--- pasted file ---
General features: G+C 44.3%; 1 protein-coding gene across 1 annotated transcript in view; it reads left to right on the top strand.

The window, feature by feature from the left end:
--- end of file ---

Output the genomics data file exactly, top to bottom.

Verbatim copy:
General features: G+C 44.3%; 1 protein-coding gene across 1 annotated transcript in view; it reads left to right on the top strand.

The window, feature by feature from the left end: